The modern board game industry is rife with corporate mergers and acquisitions, with large companies such as Hasbro owning many subsidiaries and selling products under a variety of brand names. In temperature, °C is the symbol for degrees Celsius (there is also a separate Unicode character for this symbol, U+2103 "℃"). With the Internet, many board games can now be played online against computer or other players in real time (like to classics board games available on Yahoo, Lycos and other big Internet sites) or during your spare time, every time it's your turn (see the links at the end of this article). In Canadian television, the C rating indicates a program intended to be viewed by children. The rise of computers has also led to a relative decline in the most complicated board games, as they require less space, and are easier to set up and clear away. In Roman numerals, C denotes one hundred (centum in Latin; there are also separate Unicode characters for this number, U+216D "Ⅽ" and U+217D "ⅽ"). Many board games are now available as computer games, including the option to have the computer act as an opponent. In Roman naming convention, C is the abbreviation for the praenomen Gaius.

Computer games are closely related to board games, and many acclaimed computer games such as Civilization are based upon board games. In rail transport, C is the UIC classification for the railroad locomotive wheel arrangement known as 0-6-0 in the Whyte notation; a locomotive with three powered axles (and thus six wheels) in which the axles are linked by gearing or side rods. This popularity expanded after the Second World War, a period from which many classic board games date. In publishing, c with an enclosing circle, ©, denotes copyright. Board games first became widely popular among the general population early in the 20th century when the rise of the middle class with disposable income and leisure time made them a receptive audience to such games. In Canada, C stands for Prince Edward Island. The most of important of these include:. As the first letter of a postal code,

    .

    A number of important historical sites, artifacts and documents exist which shed light on early board games. c is the symbol of the charm quark. Board games have a long history and have been played in most cultures and societies; some even pre-date literacy skill development in the earliest civilizations. c can also be used for the speed of sound. . c is the speed of light in vacuum. These include abstract strategy games like chess and checkers, word games, such as Scrabble, and trivia games, such as Trivial Pursuit. In physics,

      .

      Other games only loosely, or do not at all, attempt to imitate reality. In nutrition, C is a vitamin; see Vitamin C. Popular games of this type include Monopoly, which is a rough simulation of the real estate market; Cluedo/Clue, which is based upon a murder mystery; and Risk, which is one of the best known of thousands of games attempting to simulate warfare and geo-politics. In music, C is a note; see also Middle C. These are popular for they can intermingle make-believe and role playing along with the game. C is the symbol for coulomb, the SI derived unit for electric charge. Some games are simplified simulations of real life. c, centi, is an SI prefix meaning 1/100.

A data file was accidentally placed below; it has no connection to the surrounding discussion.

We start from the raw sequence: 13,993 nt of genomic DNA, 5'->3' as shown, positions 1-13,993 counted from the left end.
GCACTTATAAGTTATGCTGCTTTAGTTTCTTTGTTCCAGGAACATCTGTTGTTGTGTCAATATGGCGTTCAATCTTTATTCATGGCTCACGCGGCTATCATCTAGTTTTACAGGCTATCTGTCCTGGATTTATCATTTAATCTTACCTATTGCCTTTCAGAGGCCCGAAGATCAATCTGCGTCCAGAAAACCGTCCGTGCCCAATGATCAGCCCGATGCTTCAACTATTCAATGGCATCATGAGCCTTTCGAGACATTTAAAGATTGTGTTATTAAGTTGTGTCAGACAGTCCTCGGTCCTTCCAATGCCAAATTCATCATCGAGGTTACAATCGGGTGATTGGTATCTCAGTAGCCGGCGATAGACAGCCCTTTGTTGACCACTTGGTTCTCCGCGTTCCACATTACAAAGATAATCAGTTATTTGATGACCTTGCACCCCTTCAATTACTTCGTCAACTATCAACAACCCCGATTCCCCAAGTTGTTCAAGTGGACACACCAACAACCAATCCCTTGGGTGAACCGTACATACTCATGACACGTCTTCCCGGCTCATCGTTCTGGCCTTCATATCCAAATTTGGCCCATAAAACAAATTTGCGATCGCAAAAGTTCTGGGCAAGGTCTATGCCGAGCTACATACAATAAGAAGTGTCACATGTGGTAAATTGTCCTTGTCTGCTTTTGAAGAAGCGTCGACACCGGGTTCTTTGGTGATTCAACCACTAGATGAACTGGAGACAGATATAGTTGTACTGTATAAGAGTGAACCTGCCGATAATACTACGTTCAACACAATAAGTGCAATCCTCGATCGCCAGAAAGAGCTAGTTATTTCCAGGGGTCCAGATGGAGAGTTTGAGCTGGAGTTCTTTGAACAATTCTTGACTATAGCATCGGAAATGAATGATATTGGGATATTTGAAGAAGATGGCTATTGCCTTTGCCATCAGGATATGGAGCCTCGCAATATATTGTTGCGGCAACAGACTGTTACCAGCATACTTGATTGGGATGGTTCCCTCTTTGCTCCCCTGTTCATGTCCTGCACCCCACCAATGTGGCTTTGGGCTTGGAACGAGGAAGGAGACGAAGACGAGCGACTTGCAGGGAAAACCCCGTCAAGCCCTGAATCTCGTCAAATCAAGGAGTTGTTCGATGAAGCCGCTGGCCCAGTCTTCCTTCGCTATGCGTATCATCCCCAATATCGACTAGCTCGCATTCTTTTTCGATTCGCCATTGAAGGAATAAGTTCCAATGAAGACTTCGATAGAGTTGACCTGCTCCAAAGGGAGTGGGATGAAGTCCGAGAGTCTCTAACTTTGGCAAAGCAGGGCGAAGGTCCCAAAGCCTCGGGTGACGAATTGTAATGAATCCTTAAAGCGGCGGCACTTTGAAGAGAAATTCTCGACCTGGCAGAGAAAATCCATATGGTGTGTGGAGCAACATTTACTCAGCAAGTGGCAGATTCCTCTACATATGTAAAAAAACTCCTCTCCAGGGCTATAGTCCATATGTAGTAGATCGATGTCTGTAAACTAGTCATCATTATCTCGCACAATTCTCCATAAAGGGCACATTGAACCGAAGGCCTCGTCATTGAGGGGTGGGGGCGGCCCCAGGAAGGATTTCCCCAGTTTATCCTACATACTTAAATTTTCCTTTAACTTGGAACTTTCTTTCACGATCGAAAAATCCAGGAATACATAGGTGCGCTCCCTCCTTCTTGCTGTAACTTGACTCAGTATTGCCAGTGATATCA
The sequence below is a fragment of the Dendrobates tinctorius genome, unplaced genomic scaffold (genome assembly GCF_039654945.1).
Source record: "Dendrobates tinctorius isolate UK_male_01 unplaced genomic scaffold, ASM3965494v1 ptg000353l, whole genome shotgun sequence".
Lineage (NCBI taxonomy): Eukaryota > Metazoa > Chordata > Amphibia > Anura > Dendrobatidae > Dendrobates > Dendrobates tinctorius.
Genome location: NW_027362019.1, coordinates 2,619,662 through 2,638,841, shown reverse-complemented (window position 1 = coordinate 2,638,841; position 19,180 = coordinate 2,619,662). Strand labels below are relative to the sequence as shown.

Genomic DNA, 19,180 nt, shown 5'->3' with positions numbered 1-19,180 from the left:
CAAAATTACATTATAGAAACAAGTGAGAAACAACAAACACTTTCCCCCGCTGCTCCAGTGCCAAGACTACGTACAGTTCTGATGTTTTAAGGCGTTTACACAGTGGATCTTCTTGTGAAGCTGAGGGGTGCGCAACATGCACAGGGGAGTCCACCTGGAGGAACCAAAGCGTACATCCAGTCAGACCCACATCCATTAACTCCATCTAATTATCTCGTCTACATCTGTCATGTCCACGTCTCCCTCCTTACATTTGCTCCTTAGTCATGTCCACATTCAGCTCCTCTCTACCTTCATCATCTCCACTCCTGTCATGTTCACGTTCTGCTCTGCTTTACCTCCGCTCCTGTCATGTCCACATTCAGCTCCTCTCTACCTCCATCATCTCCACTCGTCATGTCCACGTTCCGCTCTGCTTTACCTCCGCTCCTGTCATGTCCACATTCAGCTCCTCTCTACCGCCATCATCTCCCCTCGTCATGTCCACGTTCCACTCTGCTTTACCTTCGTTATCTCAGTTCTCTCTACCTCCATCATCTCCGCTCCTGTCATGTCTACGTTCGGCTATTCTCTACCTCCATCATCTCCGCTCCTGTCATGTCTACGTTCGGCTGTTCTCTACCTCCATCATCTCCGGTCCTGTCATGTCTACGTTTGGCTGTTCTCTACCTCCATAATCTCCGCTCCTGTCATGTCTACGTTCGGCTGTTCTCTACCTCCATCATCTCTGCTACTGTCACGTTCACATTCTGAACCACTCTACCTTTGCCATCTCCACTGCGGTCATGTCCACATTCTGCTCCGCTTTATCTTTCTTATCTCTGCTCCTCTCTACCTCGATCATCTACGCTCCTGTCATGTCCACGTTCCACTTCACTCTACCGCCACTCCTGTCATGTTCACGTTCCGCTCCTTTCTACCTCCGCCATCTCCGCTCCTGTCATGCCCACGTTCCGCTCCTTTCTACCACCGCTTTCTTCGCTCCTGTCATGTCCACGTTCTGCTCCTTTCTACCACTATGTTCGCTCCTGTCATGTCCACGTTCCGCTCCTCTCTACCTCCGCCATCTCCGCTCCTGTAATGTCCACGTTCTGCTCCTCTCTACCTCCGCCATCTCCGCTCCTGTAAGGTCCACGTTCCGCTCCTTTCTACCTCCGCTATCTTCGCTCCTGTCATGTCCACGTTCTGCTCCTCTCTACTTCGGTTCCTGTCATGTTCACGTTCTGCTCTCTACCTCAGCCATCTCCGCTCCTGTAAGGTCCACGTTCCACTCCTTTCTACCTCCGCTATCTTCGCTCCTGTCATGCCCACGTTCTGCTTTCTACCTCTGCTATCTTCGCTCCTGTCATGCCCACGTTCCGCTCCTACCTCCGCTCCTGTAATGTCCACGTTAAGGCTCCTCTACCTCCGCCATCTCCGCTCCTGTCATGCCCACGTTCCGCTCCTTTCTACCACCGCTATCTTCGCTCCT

There are many different types and classifications of board games. In the SI system,

        . Some board games, such as Chess, Oware, or Go, have intense strategic value and have become lasting classics. Cn and C are notions of smooth functions, meaning "continuously differentiable n times" and "infinitely differentiable", respectively. Simple board games are often seen as ideal "family entertainment" as they can provide entertainment for all ages. Blackletter (Unicode U+212D "ℭ") denotes the first beth number: the cardinality of the set of real numbers (the "continuum"), or of the power set of natural numbers. A board game is any game played on a board (that is, a premarked surface) with counters or pieces that are moved across the board. C with indices denotes the number of combinations, a binomial coefficient.

        ISBN 0192129988. Blackboard bold (double-struck capital C) (Unicode U+2102 "ℂ") denotes the set of all complex numbers. Oxford University Press, 1999. C is often used as a digit meaning twelve in hexadecimal and other positional numeral systems with a radix of 13 or greater. Oxford History of Board Games. In mathematics,

          . Parlett, David. This series is primarily used for envelopes.

          ISBN 0517129558. In international paper sizes, C is a series of sizes with an aspect ratio of roughly 70% width to height. Reprint: Random House Value Publishing, 1994. In international licence plate codes, C stands for Cuba. ISBN 0-471-53621-0

            . In international relations, C sometimes represents the Commonwealth of Nations. John Wiley & Sons, 1992. 1500" means around the year 1500).

            New Rules for Classic Games. When used with years, it means about (e.g., "c. Wayne. In history, c is an abbreviation for circa. Schmittberger, R. In hardware, a C-clamp is a type of fastener, so called because its shape resembles the capital C. ISBN 0-486-27347-4. In gold, C is the abbreviation for Carat.

            Reprint: Dover Publications, 1992. In finance, C is the New York Stock Exchange ticker symbol for Citigroup. ISBN 0091533406